When people think of bounty hunters, many people conjure up images of Dog the Bounty Hunter and his crew, kicking doors in and arresting uncooperative criminals. Not all bounty hunters chose such a forceful path.
Sherrie Corbin is a 52-year-old mother, nurse, and bounty hunter. She works with her husband in Michigan to catch people that skip out on court dates, and she tries to give them an opportunity to learn from their mistakes. After all, no one wants to have to deal with a bounty hunter if they can avoid it.
As she hunts down people, Corbin tries to talk to them about their situation. She understands that in some cases, people are afraid of going to prison, and running seems like the best option. She says that many situations arise out of illegal drug use, especially meth. Corbin wants to let people know this can be the last time they need to deal with a bounty hunter.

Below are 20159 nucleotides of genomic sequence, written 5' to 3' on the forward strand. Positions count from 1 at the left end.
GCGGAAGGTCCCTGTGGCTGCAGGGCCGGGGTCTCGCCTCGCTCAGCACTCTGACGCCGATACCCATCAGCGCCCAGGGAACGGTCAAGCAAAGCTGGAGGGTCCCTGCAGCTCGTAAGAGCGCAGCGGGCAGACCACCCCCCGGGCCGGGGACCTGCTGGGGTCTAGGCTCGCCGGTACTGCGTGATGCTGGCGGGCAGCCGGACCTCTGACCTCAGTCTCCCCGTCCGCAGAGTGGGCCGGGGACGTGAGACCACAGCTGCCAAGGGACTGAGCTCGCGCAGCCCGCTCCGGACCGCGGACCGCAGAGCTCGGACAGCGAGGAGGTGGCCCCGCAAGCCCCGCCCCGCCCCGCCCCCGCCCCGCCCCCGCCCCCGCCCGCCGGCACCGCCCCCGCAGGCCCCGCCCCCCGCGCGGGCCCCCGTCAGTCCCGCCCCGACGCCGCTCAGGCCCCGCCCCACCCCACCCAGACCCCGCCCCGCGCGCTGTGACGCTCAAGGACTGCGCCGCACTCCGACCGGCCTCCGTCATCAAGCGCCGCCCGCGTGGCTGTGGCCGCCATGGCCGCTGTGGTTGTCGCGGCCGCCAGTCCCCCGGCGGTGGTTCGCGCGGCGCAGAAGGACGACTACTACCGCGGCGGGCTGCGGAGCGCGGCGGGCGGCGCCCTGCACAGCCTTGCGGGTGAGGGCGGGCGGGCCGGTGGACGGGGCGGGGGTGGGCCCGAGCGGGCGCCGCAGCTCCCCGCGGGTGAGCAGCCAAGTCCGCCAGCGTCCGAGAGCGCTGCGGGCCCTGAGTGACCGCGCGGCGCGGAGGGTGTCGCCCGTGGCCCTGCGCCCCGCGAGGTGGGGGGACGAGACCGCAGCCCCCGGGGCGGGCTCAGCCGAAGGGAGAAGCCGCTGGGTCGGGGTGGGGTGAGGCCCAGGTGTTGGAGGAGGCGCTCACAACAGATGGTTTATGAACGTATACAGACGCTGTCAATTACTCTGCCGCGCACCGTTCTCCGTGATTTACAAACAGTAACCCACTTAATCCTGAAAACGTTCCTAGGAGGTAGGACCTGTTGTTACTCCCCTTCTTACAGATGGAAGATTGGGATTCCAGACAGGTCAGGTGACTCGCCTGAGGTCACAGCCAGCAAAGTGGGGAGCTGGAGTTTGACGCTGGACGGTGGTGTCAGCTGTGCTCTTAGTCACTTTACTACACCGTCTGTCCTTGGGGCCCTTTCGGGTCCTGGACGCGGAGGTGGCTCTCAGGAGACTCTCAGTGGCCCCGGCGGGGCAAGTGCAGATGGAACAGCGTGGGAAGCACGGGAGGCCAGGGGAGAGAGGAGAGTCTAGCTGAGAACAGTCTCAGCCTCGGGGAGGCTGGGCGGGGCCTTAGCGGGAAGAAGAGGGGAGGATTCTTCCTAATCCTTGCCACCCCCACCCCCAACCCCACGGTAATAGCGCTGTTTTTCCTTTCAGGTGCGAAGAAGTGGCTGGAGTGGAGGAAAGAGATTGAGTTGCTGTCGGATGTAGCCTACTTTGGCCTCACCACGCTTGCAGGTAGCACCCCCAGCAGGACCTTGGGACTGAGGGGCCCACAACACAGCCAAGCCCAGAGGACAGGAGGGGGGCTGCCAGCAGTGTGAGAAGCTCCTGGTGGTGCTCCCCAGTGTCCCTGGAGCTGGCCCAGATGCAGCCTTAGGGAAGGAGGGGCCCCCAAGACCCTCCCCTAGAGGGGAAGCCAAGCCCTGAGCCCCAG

Jeff Potter, one of her associates, also works as a paramedic and notes that being a bounty hunter requires a lot of social awareness. He often needs to have a strong bead on people, even to the point of convincing mothers to rat their children out.
Ultimately, Corbin and Potter say that bounty hunting is most successful when they are involved in their local communities. Potter donates to local baseball teams and organizes community drives. He also maintains pleasant ties with people who he’s worked with before and gives people plenty of chances to get to the courthouse before he comes after them. He says that by sticking close to the community, he and his company have never lost a single person in seven years.